Those arriving at Magnifique uninitiated might see the album title, hear the album’s kitsch blend of stadium rock guitar and dance beats, and immediately peg Ratatat as a hot new French act. But Ratatat instead hail from Brooklyn, and have been releasing unpretentious, largely instrumental dance music for over a decade.
The five year gap between Magnifique and its predecessor LP4 wasn’t used to comprehensively remodel their sound. Instead, Magnifique finds Ratatat sticking to their time-honoured combination of Brian May-esque lead guitar, throbbing basslines and super-tight beats.
When it all comes together, the results are moreish. Standout track Abrasive sounds like the product of a lab technician who genetically spliced Queen, The Strokes and Daft Punk and saw that it was good. Cream On Chrome and Contach are funky, R&B-inspired tracks whose deceptively complex arrangements are testament to Ratatat’s studio skills. Nightclub Amnesia sounds like a robot on the disco warpath and is the kind of thing one imagines Daft Punk would still be making today if they had never left their teenage Paris bedrooms.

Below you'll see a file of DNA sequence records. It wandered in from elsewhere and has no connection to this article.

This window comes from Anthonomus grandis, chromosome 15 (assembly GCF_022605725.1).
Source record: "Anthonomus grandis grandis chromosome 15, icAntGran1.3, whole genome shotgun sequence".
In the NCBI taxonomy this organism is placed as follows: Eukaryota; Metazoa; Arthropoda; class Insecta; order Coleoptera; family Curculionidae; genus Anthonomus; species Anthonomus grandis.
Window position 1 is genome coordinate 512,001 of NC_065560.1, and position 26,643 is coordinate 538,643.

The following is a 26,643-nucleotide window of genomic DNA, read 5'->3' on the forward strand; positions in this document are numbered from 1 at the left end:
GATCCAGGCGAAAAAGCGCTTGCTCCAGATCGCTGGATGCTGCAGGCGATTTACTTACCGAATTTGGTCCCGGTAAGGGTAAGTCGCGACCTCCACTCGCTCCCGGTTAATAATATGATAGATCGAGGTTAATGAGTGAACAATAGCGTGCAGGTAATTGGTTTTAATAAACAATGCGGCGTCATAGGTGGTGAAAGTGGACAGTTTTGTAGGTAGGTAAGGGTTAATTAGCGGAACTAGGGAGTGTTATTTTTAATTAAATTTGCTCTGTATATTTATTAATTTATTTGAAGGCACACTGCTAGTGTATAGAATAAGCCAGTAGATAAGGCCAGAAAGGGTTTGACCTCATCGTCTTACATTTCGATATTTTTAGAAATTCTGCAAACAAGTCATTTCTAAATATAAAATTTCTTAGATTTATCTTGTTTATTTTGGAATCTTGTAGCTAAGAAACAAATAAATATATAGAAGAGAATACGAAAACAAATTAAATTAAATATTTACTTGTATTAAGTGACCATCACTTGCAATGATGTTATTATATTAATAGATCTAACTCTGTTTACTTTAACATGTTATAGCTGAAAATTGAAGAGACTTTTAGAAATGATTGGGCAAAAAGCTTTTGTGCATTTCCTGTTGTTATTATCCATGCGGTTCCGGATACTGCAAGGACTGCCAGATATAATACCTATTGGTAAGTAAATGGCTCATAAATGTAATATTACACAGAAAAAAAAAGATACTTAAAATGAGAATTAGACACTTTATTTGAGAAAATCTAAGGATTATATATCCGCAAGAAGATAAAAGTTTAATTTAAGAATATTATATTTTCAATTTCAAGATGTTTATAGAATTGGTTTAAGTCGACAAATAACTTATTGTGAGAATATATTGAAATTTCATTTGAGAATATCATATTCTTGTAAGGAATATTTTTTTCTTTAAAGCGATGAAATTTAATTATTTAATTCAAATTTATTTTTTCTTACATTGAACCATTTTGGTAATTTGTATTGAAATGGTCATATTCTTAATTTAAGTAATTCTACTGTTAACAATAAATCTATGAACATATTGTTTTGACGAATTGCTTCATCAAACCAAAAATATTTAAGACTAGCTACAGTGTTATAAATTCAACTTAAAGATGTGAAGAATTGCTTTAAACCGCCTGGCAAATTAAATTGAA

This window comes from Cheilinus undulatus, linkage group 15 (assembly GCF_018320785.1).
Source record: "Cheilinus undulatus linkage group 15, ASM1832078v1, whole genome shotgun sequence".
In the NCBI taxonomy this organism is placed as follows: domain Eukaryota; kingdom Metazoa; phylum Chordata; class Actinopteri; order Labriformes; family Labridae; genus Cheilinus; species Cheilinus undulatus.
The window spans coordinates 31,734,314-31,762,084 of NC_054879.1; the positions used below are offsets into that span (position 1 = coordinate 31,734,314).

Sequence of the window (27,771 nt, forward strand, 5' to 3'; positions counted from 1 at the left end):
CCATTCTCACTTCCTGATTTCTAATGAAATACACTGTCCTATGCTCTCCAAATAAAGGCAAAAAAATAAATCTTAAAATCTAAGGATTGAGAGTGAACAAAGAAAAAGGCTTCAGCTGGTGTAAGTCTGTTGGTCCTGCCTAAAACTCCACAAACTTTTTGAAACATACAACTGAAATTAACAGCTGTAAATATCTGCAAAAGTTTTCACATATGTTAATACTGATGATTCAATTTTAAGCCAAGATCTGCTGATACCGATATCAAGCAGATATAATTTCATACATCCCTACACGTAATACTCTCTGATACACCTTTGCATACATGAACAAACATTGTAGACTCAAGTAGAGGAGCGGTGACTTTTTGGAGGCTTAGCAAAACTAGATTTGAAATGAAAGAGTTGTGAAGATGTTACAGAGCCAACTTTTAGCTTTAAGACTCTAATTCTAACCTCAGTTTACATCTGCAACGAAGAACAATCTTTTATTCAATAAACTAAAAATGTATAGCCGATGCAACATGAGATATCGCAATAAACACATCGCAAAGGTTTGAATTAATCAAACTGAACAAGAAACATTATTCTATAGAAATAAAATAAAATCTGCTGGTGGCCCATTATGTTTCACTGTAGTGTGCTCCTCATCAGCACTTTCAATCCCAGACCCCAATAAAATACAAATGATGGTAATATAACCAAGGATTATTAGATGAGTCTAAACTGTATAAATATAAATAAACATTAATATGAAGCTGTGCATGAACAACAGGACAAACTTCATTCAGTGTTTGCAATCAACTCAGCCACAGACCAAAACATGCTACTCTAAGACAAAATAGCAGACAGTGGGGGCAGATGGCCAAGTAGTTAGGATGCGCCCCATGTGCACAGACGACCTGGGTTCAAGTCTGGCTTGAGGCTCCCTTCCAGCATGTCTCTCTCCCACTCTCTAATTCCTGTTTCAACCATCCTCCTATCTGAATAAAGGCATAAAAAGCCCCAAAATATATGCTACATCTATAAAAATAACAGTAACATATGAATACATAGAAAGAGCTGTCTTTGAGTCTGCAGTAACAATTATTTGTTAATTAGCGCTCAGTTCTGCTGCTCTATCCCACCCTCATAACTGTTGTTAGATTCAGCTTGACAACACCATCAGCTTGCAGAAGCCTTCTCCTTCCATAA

One would never go to Ratatat to satisfy a craving for slow jams, but some of the downtempo numbers on Magnifique are quite lovely. Drift, with its lovely Hawaiian guitar, resembles spaceage bachelor pad music, while Primetime sounds like the soundtrack to a lifestyle TV show beamed in from outer space. At the album’s end, I Will Return – a cover of a 1971 song by new age act Springwater – sounds rather like an electronic translation of Mark Knopfler’s Going Home.
At other times, though, the low-stakes nature of Ratatat’s sound can give the impression that the duo are merely amusing themselves to the detriment of everyone else’s enjoyment. For instance, the guitar on Pricks Of Brightness is played at such a comically high pitch that it feels like an elaborate joke played at the listener’s expense.
It’s unlikely there was any desperate clamour for a new Ratatat album during the duo’s prolonged absence from the scene. Nevertheless, Magnifique is a nice reminder of the band’s command of their tiny, unfashionable corner of the music world.